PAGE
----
This void in the marketplace, plus the absence of a major record company pushing catalogue projects or songs (Garth owns all of his own master recordings), led to Garth being, at least in modern terms, somewhat cloaked in mystery for an entire generation of country music fans.
I became acutely aware of the "Great Garth Generational Divide" in April of this year, when I was preparing to go to a George Strait concert in Tulsa. Before the show, I reminded my brother, sister-in-law, and 11-year-old niece, Hailey, to be on the lookout for Garth. After all, we had great seats and the show was a mere 15 miles from Garth's home in Owasso. Seeing him in the crowd wasn't outside the realm of possibility.
After a few minutes of fiddling around with her iPod Touch, my niece said, "Garth isn't anywhere. He's not on Spotify or iTunes, doesn't have an Instagram, and GarthBrooks.com is just one page that doesn't do anything. How can HE be the biggest artist of all time?"
I understand my niece's befuddlement of not having instant access to your favorite artist. She's grown up in a world where she can instantly access music, videos, and social updates from any artist she chooses. She--and millions of other kids--will never know the feeling of listening to the radio just to hear your favorite song to come on. In fact, at that George Strait show, opening act Ronnie Dunn (Garth's contemporary and one-half of legendary duo Brooks & Dunn) was interacting with me on Twitter!
By stepping out of the spotlight for almost 15 years (and the most transformative years in the history of recorded music, at that), the best-selling artist of all time has created a huge void. This is part of Garth's allure, his mystique. As an artist who has already rewritten the rules of music and broken nearly every record in the book, Garth is facing a new challenge that no artist before him has: he is, in some regards, both a legend and a "new" artist simultaneously.
The "legend" part is obvious, with more albums sold in the modern era than any other artist in history. But, with zero social media presence, no website, and no digital music, he is essentially starting from scratch with fans under the age of 25, who will judge him not on his remarkable past, but on what unfolds in 2014 and beyond.
It will be interesting to see how Team Garth manages the transition to digital. With the countdown clock at GarthBrooks.com pointing toward a Tuesday release date, we won't have long to wait to see what happens. Garth's new music, which he proclaimed last week will not sound like today's "bro-country" or "hick hop," will follow soon after and will be judged by today's younger-than-ever country music consumers.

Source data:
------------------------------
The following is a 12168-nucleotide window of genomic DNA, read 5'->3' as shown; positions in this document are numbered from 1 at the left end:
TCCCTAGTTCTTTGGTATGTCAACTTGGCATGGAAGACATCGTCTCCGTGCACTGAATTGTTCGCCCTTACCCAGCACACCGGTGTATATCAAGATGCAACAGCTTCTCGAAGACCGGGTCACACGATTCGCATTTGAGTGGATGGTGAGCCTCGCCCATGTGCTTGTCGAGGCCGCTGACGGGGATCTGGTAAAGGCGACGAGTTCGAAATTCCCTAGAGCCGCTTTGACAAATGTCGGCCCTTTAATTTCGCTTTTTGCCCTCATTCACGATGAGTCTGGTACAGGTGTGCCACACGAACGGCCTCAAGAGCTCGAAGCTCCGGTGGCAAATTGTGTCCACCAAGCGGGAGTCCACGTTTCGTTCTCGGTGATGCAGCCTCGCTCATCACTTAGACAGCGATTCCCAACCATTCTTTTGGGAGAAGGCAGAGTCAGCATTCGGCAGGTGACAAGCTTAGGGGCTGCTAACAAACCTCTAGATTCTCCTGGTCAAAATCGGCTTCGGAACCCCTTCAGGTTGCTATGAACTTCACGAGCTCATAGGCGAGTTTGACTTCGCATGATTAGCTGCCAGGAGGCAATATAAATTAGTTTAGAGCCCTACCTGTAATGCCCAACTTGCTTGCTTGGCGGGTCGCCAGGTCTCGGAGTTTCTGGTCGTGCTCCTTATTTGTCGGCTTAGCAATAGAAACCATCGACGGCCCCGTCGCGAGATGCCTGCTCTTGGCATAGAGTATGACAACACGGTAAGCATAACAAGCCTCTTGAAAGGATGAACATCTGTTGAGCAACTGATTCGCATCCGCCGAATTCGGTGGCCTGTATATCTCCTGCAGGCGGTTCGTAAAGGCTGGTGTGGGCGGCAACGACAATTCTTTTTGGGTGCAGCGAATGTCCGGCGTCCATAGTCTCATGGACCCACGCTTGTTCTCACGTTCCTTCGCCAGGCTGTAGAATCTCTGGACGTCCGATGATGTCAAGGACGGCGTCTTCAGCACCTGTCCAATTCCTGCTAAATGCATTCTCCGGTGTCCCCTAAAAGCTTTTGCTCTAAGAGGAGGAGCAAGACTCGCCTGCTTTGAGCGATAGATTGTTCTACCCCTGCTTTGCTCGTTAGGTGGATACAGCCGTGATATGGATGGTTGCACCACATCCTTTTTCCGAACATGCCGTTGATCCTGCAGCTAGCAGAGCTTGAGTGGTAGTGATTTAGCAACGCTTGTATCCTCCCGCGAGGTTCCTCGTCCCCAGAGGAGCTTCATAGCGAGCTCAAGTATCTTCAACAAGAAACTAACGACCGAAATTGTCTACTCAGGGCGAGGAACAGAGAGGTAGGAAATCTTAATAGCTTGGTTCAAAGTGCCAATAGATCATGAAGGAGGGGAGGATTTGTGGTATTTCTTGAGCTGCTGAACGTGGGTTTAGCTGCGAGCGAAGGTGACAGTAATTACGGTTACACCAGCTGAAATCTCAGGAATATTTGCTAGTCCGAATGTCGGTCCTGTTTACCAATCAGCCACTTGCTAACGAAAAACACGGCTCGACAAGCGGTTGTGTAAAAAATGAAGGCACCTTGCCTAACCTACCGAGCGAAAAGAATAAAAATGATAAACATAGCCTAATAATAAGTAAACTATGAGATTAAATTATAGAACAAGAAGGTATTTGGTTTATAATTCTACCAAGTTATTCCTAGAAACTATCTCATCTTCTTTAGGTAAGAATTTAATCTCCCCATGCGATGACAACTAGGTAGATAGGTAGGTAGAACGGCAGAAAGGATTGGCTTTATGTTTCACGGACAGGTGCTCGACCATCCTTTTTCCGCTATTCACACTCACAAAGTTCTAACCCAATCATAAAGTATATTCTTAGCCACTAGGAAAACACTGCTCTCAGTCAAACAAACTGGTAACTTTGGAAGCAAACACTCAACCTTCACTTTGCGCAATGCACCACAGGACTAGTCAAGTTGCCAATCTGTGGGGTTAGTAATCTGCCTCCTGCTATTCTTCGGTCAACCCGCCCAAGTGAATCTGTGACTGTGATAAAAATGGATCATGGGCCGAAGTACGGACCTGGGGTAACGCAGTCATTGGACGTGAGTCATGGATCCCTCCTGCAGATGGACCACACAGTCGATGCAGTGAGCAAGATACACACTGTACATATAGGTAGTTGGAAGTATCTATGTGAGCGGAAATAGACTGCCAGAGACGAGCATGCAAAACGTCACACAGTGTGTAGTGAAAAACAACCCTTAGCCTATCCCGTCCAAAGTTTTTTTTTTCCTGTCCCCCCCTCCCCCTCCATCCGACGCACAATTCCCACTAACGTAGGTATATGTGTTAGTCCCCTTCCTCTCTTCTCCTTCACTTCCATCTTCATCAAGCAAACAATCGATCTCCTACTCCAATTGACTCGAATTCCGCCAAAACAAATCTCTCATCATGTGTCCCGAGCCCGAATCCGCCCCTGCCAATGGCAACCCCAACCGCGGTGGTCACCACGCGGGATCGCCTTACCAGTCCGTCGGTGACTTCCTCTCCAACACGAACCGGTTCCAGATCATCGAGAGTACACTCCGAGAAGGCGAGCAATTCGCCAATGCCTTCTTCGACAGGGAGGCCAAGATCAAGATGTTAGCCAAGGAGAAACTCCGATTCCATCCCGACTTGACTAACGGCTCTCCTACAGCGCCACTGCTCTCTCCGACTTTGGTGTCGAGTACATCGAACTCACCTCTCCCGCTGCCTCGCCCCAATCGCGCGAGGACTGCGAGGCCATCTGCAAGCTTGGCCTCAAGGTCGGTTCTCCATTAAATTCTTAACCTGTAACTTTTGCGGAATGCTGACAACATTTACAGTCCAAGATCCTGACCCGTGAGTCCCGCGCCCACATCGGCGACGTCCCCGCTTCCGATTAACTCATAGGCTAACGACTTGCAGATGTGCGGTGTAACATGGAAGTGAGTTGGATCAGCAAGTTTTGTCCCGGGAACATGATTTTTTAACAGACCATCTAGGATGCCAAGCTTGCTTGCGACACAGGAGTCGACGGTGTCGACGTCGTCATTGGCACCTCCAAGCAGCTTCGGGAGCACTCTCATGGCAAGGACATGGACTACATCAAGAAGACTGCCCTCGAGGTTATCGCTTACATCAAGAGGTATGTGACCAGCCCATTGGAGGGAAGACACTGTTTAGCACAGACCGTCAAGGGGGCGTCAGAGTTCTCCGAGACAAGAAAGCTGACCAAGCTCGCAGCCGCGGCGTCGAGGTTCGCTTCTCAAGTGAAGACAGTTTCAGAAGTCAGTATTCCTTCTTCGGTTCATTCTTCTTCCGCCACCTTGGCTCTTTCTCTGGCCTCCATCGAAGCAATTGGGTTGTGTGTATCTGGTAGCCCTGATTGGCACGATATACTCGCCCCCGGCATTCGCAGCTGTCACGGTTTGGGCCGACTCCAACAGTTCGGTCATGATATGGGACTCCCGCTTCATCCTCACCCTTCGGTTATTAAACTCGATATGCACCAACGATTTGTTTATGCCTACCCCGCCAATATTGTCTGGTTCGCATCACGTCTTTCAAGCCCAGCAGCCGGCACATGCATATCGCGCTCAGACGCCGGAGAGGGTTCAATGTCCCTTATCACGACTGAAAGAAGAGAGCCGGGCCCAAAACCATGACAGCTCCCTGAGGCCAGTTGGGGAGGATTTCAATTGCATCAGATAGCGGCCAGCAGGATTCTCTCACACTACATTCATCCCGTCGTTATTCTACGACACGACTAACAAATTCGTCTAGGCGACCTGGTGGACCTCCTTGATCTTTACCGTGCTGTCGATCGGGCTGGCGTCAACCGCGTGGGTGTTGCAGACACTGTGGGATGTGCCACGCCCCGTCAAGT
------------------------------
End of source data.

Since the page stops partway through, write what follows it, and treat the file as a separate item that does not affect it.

Garth's superfans from the '90s (like Andy from Atlanta, the fan to whom Garth will be exclusively announcing his upcoming tour plans) will never leave him. That's a given. He could sell out arenas and stadiums for the next 30 years just playing to that crowd. The interesting thing will be whether today's generation of country music fans embrace the man and his music the same way listeners fell in love with the Oklahoma cowboy two decades ago. As a man who thrives on new challenges and breaking records, this is surely an important metric to the artist.
Amid the saga of Garth's planned Ireland shows, which has captured headlines across the globe, one of the most intriguing reports was a remark Garth made in a press conference on Thursday: 75 percent of people who purchased tickets--roughly 300,000 of the total 400,000 fans--were under the age of 25. This would be a major contrast to Garth's Vegas residency and scattered one-off shows over the past several years. Whether Garth's tour kicks off in Ireland as planned or later this summer in some other city, it won't be long until the world gets a look at the NEW makeup of Garth Brooks Superfans.
Time will tell if Swift's predictions for the music industry will come true. Time will also tell if Garth Brooks will pull off the comeback-of-all-comebacks and endear himself and his music to a brand-new audience of millions. As a businesswoman, and a superfan, I'll betting that my fellow Okie will shatter expectations and find even more success in the second half of his career than in the first.